I hope that the passages printed below will speak for themselves to any reader who has the textus receptus at hand. A collection of variants cannot be lively reading, but it still may be a useful thing. I have only noticed the considerable changes, for, as already said, the reviser is constantly making minor alterations, some of which are called for by the evolution of the various courts, while others seem almost gratuitous substitutions of a modern word for one which is going out of fashion. For three passages I will ask attention. The reviser says twice over that the recognitors of the grand assize are not to use in their oath a certain word which is used by other jurors. That word he seems to write as amuncient. This I take to be a mun cient or a mun scient, and to mean to the best of my knowledge. Before now in these pages I have drawn attention to a similar remark in a Registrum Brevium, the phrase there I took to be a son scient. In the grand assize you must swear positively that A or that B has the greater right. You must not talk about the best of your knowledge or anything of the kind.

1 Harvard Law Review, iii. 111.

In a curious passage about divorce, our writer speaks of divorce for blasphemy, and refers to the opinion of one whom he calls aug' mag'. The reference is, I believe, to a passage from Augustine (Augustinus Magnus) which is contained in the Decretum Gratiani. The canonists held "quod contumelia Creatoris soluit ius matrimonii." Lastly, we have a remarkable statement to the effect that of old the goods of bastards who died intestate belonged to their lords, but that nowadays they belong to our lord the king by the grant of our lord the pope. But without further preface I must produce my collection of variants.

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Nov., 1891.




i. 5. Cum quis conqueritur domino Regi vel eius iustic[iariis] vel cancellariis 2 super iniusta detencione de aliquo libero tenemento si fuerit loquela talis

i. 7. quindecim dierum ad minus, ut liber homo habebit respectum quindecim dierum et baro tres ebdomadas et comes unum


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i. 8. At the end comes the following passage which is noted in the margin as an "Addicio❞— Item moderno tempore si quis summonitus fuerit ad respondendum de terra et implacitatus fuerit per breve de recto vel de ingressu vel per breve quod dicitur precipe," et placitum illud fuerit coram iusticiariis, et primo die summonitus non venerit, capietur terra in manu domini Regis, et ad comitatum si placitum fuerit et primo die non venerit, ponetur per vadium et plegios ad respondendum de defalta et capitali placito ad secundum comitatum si placitetur de recto, et si ad secundum comitatum non venerit ipse qui implacitatur, capietur terra in manu domini Regis, et si per quindecim dies non replegiata ipsa terra in manu domini Regis fuerit, perdet tenens seisi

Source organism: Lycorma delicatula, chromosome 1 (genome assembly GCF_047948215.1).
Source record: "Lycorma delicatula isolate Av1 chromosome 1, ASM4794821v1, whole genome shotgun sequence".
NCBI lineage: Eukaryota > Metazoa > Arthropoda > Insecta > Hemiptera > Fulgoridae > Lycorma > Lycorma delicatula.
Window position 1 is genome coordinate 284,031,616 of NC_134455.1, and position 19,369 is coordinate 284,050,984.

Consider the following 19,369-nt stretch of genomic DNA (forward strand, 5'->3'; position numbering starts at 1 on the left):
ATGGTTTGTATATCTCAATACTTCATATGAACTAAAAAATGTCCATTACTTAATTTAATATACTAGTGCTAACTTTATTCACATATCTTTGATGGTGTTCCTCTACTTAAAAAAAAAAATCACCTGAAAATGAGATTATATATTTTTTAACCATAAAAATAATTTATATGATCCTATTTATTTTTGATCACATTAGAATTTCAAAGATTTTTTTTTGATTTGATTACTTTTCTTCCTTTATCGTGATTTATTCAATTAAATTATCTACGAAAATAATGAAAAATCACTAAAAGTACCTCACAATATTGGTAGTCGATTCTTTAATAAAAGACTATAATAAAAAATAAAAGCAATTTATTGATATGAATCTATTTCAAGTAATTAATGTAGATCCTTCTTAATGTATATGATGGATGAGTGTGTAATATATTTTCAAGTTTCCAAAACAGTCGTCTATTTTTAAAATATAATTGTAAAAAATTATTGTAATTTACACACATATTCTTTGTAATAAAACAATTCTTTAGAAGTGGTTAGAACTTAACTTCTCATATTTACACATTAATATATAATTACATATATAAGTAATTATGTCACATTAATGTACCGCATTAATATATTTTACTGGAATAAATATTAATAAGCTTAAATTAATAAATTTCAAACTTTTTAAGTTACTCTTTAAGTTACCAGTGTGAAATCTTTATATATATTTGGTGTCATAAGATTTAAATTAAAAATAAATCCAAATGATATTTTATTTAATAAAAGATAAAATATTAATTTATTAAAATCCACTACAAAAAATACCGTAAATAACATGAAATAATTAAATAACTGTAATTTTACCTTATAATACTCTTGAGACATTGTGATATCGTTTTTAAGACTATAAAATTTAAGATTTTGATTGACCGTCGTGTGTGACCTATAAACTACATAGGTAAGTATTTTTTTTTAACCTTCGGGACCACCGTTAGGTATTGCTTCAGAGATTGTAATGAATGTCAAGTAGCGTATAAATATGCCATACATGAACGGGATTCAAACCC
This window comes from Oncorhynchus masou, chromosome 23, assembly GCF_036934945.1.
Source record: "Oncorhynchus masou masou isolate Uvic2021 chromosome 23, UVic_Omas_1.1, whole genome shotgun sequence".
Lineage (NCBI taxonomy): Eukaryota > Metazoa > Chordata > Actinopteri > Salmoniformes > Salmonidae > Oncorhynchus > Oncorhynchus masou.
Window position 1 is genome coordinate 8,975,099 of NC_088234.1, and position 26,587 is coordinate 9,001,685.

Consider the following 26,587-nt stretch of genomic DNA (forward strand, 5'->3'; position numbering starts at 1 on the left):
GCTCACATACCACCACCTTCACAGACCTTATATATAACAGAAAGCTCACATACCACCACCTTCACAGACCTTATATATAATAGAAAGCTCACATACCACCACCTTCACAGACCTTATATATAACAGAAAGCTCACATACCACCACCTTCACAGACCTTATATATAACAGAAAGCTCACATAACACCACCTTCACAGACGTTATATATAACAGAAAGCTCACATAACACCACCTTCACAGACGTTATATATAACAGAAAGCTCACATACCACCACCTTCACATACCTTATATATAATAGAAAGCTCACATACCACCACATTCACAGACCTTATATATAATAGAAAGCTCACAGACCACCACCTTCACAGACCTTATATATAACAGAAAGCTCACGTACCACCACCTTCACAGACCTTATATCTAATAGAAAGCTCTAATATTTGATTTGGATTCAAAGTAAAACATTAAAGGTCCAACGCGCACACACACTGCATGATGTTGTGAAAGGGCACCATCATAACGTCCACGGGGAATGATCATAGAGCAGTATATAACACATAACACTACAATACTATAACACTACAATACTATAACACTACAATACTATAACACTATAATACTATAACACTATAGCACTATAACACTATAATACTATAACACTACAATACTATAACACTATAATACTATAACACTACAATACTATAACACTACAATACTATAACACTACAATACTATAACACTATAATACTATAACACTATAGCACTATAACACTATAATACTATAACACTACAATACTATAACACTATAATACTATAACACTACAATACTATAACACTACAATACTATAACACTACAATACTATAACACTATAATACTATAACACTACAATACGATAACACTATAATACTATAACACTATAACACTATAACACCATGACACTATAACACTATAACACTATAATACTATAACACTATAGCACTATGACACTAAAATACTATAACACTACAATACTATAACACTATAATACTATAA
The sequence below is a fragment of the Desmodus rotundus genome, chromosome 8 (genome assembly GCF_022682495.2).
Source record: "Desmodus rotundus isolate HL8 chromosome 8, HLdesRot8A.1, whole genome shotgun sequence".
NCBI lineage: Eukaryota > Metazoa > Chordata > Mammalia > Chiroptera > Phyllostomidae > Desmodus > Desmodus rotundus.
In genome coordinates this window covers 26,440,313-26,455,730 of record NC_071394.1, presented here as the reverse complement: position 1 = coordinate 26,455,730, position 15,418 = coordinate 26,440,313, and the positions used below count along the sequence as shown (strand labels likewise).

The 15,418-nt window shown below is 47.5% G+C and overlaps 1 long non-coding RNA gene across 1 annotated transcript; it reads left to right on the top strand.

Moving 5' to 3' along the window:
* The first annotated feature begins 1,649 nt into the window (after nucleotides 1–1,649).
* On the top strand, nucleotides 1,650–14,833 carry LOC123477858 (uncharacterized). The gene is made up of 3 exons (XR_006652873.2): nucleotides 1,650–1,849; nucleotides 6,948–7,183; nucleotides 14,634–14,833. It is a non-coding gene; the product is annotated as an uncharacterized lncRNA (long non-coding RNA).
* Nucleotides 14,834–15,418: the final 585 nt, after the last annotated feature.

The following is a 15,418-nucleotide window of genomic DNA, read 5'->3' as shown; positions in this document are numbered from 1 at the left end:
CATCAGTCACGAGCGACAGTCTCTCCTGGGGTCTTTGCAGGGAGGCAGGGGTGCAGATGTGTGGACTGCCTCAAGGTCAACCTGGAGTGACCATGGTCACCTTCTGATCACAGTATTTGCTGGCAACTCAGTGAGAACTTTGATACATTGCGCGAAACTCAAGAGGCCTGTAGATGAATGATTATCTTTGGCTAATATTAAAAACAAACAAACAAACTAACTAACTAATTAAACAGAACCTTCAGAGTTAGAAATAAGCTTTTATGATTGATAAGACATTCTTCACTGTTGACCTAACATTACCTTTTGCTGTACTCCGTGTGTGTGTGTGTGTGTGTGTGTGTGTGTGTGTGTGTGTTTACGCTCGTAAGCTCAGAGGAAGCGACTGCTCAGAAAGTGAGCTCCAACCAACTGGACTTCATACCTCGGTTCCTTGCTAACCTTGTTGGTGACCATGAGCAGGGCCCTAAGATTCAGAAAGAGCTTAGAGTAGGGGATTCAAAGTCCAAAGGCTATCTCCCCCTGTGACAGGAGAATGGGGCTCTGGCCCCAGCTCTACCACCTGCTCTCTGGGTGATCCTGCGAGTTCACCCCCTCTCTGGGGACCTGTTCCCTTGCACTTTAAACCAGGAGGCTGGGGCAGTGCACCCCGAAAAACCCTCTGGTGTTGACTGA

1 c. 7, X. 4. 19; see the passage from Augustine in C. 28, qu. 1.

2 Here and elsewhere a notice of the Chancery as the place where writs are ob tained is interpolated.

• I do not remember to have seen this rule elsewhere.

• The procedure seems to have been made a little less dilatory than it was.

nam. Et replegiari debet tenementum illud de illo per quem in manu domini Regis capta fuerit ut de iusticiariis vel comitatu per breue domini Regis illis directo. Et sciendum quod postquam tenementum aliquod captum fuerit in manu domini Regis non potest tenens se essoniare nec defaltam facere nisi perdat tenementum illud per defaltam.

i. 12.

... vel plegios inueniet, scilicet, secundum antiquum statutum aut fidem dabit.1

i. 13.

. iusticiariis nostris de banco 2...

i. 18. This is preceded by a classification of essoins in a tabular form and the following remark - Nulla mulier debet in aliquo placito essoniari de seruicio domini Regis, quia non possunt nec debent nec solent esse in seruicio domini Regis in exercitu nec in aliis seruiciis regalibus.

i. 30. Omit Huiusmodi enim publicus actus dies similiter adiudicabitur utilis.

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i. 31. . . . . et in nouis disseisinis, de ultima presentacione et in aliis consimilibus 3.

corpus enim capietur vel attachietur de consilio iusticiariorum ut festinancius puniatur ille absens rettatus de pace domini Regis infrincta propter curie contemptum.

i. 32. In the margin over against the last sentences describing the imprisonment of a defaulting appellor stands - Jus antiquum.

ii. 3. The count is more elaborate: the demandant traces his pedigree step by step. The word "defendens " is glossed by "tenens." The fine for recreancy is 40, not 60 shillings—this, I think, is a mistake. The punishment imminebit super campionem victum vel super dominum suum si eum sursum caperet. This I understand to mean that the punishment for recreancy falls on the champion himself unless his hirer raises him from the field. By coming to the aid of the craven whom one has hired one exposes oneself to the recreancy fine.

ii. 7. In the famous description of the institution of the grand assize read regalis ista constitucio instead of legalis ista institucio: -an interesting variant.

Add at the end of this chapter Et statim accedat tenens in

1 It is enough nowadays that the essoiner should pledge his faith without finding a more material pledge.

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2 Here and elsewhere notices of "the Bench are interpolated.

8 Actions are being classified for the purpose of rules about essoins.